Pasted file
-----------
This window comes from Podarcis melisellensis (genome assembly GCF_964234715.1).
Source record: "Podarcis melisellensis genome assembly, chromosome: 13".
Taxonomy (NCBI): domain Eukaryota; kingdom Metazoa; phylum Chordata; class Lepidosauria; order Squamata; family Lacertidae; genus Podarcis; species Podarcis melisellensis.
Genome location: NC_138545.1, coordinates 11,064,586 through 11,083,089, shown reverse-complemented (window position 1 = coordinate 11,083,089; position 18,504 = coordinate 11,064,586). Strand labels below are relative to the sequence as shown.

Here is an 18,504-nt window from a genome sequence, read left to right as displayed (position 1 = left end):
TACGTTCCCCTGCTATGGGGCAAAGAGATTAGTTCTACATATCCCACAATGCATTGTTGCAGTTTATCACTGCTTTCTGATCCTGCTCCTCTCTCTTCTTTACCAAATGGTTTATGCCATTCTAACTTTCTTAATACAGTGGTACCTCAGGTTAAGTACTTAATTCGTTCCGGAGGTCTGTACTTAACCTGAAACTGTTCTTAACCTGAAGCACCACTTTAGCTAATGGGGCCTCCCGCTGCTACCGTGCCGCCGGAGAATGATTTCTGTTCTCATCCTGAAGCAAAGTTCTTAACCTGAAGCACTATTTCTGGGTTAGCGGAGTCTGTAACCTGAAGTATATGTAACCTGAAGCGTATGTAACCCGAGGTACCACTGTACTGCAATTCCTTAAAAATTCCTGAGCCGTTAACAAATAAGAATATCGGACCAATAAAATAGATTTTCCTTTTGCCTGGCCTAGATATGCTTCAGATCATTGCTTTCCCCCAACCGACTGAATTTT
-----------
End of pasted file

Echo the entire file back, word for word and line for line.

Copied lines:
This window comes from Podarcis melisellensis (genome assembly GCF_964234715.1).
Source record: "Podarcis melisellensis genome assembly, chromosome: 13".
Taxonomy (NCBI): domain Eukaryota; kingdom Metazoa; phylum Chordata; class Lepidosauria; order Squamata; family Lacertidae; genus Podarcis; species Podarcis melisellensis.
Genome location: NC_138545.1, coordinates 11,064,586 through 11,083,089, shown reverse-complemented (window position 1 = coordinate 11,083,089; position 18,504 = coordinate 11,064,586). Strand labels below are relative to the sequence as shown.

Here is an 18,504-nt window from a genome sequence, read left to right as displayed (position 1 = left end):
TACGTTCCCCTGCTATGGGGCAAAGAGATTAGTTCTACATATCCCACAATGCATTGTTGCAGTTTATCACTGCTTTCTGATCCTGCTCCTCTCTCTTCTTTACCAAATGGTTTATGCCATTCTAACTTTCTTAATACAGTGGTACCTCAGGTTAAGTACTTAATTCGTTCCGGAGGTCTGTACTTAACCTGAAACTGTTCTTAACCTGAAGCACCACTTTAGCTAATGGGGCCTCCCGCTGCTACCGTGCCGCCGGAGAATGATTTCTGTTCTCATCCTGAAGCAAAGTTCTTAACCTGAAGCACTATTTCTGGGTTAGCGGAGTCTGTAACCTGAAGTATATGTAACCTGAAGCGTATGTAACCCGAGGTACCACTGTACTGCAATTCCTTAAAAATTCCTGAGCCGTTAACAAATAAGAATATCGGACCAATAAAATAGATTTTCCTTTTGCCTGGCCTAGATATGCTTCAGATCATTGCTTTCCCCCAACCGACTGAATTTT